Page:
Listen up. Leave your chores and worries. You need to know where we are.First there is Nainema. He is illusion. He is called “Father with an Illusion”. He is all there is.
The illusion that is Nainema affects itself deeply.
Nainema takes the illusion that is himself into himself. He holds the illusion by the thread of a dream and looks into it. He is searching, but finds nothing.
He looks again. He breathes. He holds the phantasm and binds it to the dream thread with a magical glue that comes from inside himself.. Then he takes the phantasm and tramples the bottom of it, He goes on stamping until he has made an earth that is big enough for him to sit on.
Seated on the earth he has made, holding onto the dream, he spits out a stream of saliva. The forests are born from this and begin to grow.
He stretches himself out on the earth and dreams a sky above it. He pulls blue and white out of the earth. Now there is sky.
Gazing at himself, he – the one who is the story itself – creates this story to tell us how it is.
Now do you understand?
This is the creation story as told by the Huitoto (or Uitoto) a people of the Colombian rainforest who live by slash-and-burn agriculture, fishing, and their deep connection with the life of the jungle around them. They move through the forest at night using luminous fungi as flashlights.
Their cosmogony is no more strange than the discovery, in quantum physics, that the act of observation plucks events into manifestation from a cosmic noodle soup of potentialities. Reality begins with illusion. A cosmic illusion becomes self-aware, looks into itself. The act of observation begins to collapse a formless wave into form. But nothing is definite until the process is tied down with the thread of a dream, and juiced by divine acts of emission.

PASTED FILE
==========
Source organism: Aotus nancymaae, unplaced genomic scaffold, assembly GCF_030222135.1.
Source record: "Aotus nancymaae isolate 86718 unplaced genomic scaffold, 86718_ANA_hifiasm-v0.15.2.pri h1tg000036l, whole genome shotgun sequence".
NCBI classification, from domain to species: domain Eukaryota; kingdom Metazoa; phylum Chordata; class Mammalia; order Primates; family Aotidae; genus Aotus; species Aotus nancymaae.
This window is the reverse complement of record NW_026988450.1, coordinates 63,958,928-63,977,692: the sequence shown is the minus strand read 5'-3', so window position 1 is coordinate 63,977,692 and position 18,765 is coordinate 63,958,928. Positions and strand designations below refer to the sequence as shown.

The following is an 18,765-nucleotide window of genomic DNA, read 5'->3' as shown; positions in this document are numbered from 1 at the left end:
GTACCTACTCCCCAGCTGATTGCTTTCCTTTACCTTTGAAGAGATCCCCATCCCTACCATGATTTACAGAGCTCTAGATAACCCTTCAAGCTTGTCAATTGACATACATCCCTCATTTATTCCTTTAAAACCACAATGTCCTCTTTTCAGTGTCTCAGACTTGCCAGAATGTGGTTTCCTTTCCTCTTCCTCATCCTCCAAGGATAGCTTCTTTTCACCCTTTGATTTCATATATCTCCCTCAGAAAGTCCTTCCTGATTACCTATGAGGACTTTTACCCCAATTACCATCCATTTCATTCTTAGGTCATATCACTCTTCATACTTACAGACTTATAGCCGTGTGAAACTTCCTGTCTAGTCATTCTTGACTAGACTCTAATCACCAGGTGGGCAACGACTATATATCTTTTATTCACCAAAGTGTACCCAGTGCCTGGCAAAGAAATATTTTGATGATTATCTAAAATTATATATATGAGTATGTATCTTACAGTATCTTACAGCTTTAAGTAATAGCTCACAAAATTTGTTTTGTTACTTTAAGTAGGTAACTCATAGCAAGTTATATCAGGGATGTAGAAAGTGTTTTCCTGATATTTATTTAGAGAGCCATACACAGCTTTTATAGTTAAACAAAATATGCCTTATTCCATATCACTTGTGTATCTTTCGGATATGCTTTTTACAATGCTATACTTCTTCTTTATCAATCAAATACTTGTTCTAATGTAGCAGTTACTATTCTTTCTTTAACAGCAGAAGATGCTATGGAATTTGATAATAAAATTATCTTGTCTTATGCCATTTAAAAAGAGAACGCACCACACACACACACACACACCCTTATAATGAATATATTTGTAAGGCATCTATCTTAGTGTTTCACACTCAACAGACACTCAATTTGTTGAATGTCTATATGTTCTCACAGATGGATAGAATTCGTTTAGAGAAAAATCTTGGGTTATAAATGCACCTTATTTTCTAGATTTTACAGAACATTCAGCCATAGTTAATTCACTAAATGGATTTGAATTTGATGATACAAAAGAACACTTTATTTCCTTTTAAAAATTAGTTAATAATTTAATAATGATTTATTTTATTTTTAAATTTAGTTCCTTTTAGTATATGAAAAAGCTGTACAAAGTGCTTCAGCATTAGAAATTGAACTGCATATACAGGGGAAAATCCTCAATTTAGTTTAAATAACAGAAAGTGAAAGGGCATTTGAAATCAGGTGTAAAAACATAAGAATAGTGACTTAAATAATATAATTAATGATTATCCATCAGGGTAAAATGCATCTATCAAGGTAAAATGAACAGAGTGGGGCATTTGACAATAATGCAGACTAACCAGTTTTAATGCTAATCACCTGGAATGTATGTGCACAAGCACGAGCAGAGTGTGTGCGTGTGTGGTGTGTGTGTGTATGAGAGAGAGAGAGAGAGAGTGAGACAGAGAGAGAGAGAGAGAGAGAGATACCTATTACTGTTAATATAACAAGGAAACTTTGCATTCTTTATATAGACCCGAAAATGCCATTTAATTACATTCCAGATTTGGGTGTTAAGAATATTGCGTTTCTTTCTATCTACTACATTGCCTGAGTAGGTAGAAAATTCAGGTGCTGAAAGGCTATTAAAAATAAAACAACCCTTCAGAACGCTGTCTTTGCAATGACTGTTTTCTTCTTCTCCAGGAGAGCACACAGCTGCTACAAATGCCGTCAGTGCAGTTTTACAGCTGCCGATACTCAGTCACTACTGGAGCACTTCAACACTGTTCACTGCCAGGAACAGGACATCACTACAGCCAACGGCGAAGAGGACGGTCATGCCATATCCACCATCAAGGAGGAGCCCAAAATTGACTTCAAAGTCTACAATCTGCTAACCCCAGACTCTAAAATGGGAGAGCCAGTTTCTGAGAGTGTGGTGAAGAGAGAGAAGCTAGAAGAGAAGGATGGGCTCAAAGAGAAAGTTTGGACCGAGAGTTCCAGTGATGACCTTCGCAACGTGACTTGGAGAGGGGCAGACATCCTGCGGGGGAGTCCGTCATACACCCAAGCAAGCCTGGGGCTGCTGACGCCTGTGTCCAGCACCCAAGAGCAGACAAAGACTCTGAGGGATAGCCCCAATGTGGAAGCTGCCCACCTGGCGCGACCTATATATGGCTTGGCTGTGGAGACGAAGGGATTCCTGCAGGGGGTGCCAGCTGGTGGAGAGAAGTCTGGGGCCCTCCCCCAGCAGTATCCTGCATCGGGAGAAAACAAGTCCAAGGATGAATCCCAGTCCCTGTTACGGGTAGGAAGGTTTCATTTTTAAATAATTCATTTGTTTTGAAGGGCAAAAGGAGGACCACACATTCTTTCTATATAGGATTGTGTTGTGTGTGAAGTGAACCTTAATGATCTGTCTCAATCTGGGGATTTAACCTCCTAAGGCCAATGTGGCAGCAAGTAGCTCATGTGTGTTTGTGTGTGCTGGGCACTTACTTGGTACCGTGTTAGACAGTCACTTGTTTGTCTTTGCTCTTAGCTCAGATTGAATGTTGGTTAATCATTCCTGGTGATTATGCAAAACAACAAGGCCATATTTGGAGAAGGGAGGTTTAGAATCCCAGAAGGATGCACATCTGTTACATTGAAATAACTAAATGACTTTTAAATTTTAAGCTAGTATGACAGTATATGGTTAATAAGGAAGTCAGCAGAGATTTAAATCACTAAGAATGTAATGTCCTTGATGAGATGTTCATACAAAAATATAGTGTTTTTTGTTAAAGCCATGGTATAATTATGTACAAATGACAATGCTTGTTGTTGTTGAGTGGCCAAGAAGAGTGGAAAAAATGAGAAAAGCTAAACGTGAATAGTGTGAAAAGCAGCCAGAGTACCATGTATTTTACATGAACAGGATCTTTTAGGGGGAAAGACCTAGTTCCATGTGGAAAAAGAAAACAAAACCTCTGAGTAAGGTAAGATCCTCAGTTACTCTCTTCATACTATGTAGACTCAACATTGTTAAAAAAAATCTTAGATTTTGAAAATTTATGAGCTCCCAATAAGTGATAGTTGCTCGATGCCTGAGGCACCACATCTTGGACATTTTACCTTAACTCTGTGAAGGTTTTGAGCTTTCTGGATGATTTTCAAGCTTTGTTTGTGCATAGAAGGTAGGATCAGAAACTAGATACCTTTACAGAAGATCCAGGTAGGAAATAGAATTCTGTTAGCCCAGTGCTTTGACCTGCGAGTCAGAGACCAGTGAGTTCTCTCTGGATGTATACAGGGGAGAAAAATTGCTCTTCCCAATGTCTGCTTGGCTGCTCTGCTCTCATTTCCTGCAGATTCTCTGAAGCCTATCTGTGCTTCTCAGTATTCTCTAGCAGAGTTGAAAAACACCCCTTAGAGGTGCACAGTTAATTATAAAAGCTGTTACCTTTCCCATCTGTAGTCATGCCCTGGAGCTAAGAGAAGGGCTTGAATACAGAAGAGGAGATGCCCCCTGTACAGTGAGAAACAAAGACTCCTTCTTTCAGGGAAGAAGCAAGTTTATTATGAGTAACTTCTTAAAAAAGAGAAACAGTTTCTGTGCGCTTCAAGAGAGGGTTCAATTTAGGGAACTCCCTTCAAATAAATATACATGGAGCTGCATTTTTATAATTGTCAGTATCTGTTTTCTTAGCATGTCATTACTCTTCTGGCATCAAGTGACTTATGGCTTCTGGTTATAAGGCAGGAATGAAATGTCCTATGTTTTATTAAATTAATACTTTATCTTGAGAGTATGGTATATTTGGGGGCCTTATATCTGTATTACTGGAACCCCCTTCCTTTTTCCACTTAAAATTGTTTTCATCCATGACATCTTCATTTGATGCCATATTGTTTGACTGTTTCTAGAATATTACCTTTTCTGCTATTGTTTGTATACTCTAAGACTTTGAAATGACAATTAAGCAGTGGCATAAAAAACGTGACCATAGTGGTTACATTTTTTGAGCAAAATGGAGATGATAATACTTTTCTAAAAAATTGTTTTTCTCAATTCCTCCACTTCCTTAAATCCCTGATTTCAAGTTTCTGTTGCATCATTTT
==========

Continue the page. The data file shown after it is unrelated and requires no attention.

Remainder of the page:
As in the Brihadaranyaka Upanishad, the place of creation is a state of conscious dreaming. In this Upanishad, whose title means The Great Forest Book, the state of conscious dreaming is described as a state of "emitting" [srj], a word that can also mean the ejaculation of semen. The dreamer "emits" [srjate] or projects from himself "joys, happinesses and delights...ponds, lotus pools and flowing streams, for he is the Maker." The word srj is also used to describe the way a turtle projects its head and paws from under its shell.
In both stories from the forest, we learn that ancient wisdom traditions have taught for millennia that quantum effects observed at the smallest levels of the universe may be at work in the largest: that microcosm is macrocosm. Nainema's story tells us that reality starts with illusion. Quantum physics suggests that the universe is made of dream stuff. Go dream on it.
Note: I have based my retelling of the Huitoto creation story on two texts. The older is in Paul Radin, Monotheism among Primitive Peoples (Basel: Ethnographical Museum 1954) pp 13-14; paraphrasing and summarizing K. T.Preuss, Religion und Mythologie der Uitoto (Gottingen, 1921). The more recent is in David Leeming and Jake Page, God: Myths of the Male Divine (Oxford: Oxford University Press, 1997) 157-158
Top image: I found this photo from Huitoto country, showing the largest water lilies in the Amazon region, in a fascinating blog "Wandering Philosophies"